I’ve tried lots of different soups in Korea. And I know sundae, Korea’s odd-textured noodle and blood sausage. I always passed by places that offered SundaeGuk 순대국­, a stew using that ingredient. Yet I frequently found an excuse to eat something else. I had no idea what was in it — other than sundae.

Then one day, soon after our move, I ordered it. This was mainly because Eun Jeong and I were tired from moving, and we wanted delivery, and we hadn’t accumulated many magnetic restaurant menus on our door yet. Doors in Korea tend to get covered in restaurant delivery fliers after a while. Ours was still fresh and empty.

So one of the only places we had a number for was a HaeJangGuk place. I was not in the mood for Fred Flinstone Hangover Soup, so I opted to finally try a bowl of SundaeGuk.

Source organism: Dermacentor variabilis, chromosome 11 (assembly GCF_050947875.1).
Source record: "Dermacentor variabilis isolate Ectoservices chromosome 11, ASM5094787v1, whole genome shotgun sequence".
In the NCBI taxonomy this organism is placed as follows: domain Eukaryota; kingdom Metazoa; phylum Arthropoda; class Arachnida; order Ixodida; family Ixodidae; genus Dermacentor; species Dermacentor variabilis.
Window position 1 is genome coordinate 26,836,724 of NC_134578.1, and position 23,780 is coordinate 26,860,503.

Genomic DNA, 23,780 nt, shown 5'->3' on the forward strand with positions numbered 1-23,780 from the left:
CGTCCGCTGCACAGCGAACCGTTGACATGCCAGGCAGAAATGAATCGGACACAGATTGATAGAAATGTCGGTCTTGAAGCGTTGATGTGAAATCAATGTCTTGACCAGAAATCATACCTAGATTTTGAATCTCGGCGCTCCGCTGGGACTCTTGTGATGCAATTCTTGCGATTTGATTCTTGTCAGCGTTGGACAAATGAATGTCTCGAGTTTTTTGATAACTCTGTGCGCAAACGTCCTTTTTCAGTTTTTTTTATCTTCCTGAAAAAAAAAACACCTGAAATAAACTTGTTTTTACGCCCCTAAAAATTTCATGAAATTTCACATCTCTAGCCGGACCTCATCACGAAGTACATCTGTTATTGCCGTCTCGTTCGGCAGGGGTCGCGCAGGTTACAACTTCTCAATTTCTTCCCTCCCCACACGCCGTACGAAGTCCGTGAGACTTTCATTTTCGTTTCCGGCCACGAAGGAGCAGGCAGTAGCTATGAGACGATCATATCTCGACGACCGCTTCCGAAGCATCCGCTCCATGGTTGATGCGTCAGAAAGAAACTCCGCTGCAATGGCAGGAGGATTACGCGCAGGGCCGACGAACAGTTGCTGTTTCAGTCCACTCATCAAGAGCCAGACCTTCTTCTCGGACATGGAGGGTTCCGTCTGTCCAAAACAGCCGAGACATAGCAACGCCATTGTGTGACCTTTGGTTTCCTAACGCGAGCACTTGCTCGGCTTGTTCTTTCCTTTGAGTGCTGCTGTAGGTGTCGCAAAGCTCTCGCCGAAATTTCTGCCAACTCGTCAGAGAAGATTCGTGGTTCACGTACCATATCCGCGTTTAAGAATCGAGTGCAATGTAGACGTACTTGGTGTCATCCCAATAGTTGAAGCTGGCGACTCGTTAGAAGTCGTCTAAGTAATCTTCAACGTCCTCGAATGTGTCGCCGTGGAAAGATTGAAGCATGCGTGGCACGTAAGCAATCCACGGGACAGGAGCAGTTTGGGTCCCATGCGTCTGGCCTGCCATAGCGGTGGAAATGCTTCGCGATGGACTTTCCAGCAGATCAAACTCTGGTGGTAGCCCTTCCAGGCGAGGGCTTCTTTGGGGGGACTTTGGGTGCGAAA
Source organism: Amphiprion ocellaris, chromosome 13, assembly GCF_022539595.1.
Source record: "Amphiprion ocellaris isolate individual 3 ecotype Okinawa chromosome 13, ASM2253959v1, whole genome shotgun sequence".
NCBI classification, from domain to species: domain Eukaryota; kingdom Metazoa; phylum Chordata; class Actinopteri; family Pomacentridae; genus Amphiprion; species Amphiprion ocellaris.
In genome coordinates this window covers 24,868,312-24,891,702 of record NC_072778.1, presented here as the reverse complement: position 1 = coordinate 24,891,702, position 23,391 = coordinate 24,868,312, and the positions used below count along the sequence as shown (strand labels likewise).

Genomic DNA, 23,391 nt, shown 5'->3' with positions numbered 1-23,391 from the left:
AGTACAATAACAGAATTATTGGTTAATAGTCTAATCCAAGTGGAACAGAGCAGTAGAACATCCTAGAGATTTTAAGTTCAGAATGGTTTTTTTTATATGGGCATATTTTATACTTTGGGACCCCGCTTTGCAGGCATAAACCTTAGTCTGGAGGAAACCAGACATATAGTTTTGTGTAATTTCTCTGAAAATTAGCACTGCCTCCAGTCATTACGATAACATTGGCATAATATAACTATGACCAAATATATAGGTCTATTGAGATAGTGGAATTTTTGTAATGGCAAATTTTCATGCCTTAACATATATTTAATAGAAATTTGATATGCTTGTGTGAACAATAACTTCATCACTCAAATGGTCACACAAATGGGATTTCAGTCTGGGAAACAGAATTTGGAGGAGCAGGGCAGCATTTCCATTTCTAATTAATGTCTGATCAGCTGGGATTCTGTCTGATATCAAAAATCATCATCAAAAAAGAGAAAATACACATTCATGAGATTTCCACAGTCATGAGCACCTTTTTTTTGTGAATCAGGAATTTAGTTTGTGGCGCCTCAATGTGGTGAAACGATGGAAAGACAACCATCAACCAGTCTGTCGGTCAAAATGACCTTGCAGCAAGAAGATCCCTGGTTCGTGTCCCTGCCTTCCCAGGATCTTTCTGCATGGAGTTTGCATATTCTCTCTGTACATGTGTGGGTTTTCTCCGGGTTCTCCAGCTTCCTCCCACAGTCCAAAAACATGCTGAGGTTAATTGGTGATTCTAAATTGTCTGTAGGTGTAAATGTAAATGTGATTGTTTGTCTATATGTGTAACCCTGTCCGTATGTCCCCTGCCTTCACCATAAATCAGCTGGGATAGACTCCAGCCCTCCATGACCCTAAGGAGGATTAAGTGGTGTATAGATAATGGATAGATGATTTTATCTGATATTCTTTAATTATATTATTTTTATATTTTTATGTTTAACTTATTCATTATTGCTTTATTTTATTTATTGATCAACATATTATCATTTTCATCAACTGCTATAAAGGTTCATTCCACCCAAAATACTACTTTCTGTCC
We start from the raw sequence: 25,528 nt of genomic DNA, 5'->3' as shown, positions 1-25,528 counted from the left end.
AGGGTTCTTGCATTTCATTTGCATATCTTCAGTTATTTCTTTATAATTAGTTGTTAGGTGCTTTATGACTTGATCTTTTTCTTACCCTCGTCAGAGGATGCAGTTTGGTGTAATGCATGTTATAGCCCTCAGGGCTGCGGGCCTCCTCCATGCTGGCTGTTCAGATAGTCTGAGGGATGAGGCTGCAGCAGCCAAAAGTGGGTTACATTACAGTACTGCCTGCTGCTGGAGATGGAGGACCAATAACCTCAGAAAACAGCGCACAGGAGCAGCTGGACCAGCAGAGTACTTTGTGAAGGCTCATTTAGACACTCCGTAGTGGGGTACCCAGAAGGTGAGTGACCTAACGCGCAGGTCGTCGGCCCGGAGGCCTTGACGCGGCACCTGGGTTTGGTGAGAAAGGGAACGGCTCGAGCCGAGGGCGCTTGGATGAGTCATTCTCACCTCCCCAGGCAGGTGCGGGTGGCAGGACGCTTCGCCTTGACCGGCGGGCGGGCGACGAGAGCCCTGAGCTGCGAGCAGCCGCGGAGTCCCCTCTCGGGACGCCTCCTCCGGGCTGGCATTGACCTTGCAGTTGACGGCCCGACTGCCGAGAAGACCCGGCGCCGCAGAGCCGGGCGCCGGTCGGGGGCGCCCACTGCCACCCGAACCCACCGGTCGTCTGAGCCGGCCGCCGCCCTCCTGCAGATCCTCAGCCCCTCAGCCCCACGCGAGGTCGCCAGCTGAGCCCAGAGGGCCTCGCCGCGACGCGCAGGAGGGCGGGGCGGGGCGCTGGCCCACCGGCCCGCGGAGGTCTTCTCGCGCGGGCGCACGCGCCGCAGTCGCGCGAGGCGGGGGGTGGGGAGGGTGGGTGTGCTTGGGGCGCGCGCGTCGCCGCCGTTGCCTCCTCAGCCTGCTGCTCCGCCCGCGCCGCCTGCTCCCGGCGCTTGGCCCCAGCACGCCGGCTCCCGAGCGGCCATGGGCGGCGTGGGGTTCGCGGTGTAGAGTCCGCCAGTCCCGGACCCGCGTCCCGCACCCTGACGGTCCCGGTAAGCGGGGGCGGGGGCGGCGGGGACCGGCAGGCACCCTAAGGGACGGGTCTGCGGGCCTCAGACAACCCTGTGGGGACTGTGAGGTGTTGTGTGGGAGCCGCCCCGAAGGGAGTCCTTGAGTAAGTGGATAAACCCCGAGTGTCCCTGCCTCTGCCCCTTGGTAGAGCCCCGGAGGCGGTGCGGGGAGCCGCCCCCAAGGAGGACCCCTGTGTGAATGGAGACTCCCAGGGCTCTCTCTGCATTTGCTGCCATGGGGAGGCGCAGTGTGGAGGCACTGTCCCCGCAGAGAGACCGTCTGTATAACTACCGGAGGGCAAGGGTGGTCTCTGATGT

A few minutes later, it arrived at the door in a heavy black bowl with a divided container full of side dishes and hot peppers and a stainless steel covered bowl of rice. I gingerly removed the plastic wrap from the hot bowl.

The steam smelled of heaven. It was the smell of bacon frying in the morning. I unwrapped the spoon and dug in. The broth itself contained a lot of pork fat, as was evident when I refrigerated the leftovers, and the entire soup hardened. Yet it was the little nasty treasures that made this soup special. There was, of course, the sundae. And this was the best way I have ever had this dark savory gelatinous sausage. Its little friends included slabs of fatty pork belly, some liver, crunchy yet tasty bits of cartilege, and the forbidden but irresistable gobchang, intestines.

It was a heavy stew, and I couldn’t finish it all in one sitting. Only once have I finished an entire bowl. It fills my grease quota for the week when I’m missing my good ole American greasy food. It’s not for the culinary wimps out there. It is another great example of Korean Man Food.

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